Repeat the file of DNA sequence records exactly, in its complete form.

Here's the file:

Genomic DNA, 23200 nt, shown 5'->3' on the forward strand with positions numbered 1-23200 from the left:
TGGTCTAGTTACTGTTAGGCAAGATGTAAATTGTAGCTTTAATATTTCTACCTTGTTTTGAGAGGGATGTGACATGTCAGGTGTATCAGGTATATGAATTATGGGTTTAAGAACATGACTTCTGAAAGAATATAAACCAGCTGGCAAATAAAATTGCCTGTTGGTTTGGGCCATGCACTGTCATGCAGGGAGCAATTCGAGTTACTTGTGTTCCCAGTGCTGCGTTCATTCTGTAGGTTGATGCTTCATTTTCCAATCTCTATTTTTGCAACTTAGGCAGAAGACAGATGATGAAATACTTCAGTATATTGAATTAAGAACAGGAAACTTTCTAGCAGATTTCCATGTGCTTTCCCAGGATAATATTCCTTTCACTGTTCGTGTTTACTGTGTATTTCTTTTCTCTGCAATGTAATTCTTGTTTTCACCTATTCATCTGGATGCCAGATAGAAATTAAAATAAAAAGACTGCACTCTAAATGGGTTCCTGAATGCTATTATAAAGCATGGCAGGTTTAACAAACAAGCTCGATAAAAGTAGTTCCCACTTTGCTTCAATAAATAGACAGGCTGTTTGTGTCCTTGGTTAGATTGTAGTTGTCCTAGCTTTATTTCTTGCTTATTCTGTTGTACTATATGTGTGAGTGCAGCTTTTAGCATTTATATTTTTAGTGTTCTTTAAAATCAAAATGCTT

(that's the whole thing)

Genomic DNA, 23200 nt, shown 5'->3' on the forward strand with positions numbered 1-23200 from the left:
TGGTCTAGTTACTGTTAGGCAAGATGTAAATTGTAGCTTTAATATTTCTACCTTGTTTTGAGAGGGATGTGACATGTCAGGTGTATCAGGTATATGAATTATGGGTTTAAGAACATGACTTCTGAAAGAATATAAACCAGCTGGCAAATAAAATTGCCTGTTGGTTTGGGCCATGCACTGTCATGCAGGGAGCAATTCGAGTTACTTGTGTTCCCAGTGCTGCGTTCATTCTGTAGGTTGATGCTTCATTTTCCAATCTCTATTTTTGCAACTTAGGCAGAAGACAGATGATGAAATACTTCAGTATATTGAATTAAGAACAGGAAACTTTCTAGCAGATTTCCATGTGCTTTCCCAGGATAATATTCCTTTCACTGTTCGTGTTTACTGTGTATTTCTTTTCTCTGCAATGTAATTCTTGTTTTCACCTATTCATCTGGATGCCAGATAGAAATTAAAATAAAAAGACTGCACTCTAAATGGGTTCCTGAATGCTATTATAAAGCATGGCAGGTTTAACAAACAAGCTCGATAAAAGTAGTTCCCACTTTGCTTCAATAAATAGACAGGCTGTTTGTGTCCTTGGTTAGATTGTAGTTGTCCTAGCTTTATTTCTTGCTTATTCTGTTGTACTATATGTGTGAGTGCAGCTTTTAGCATTTATATTTTTAGTGTTCTTTAAAATCAAAATGCTT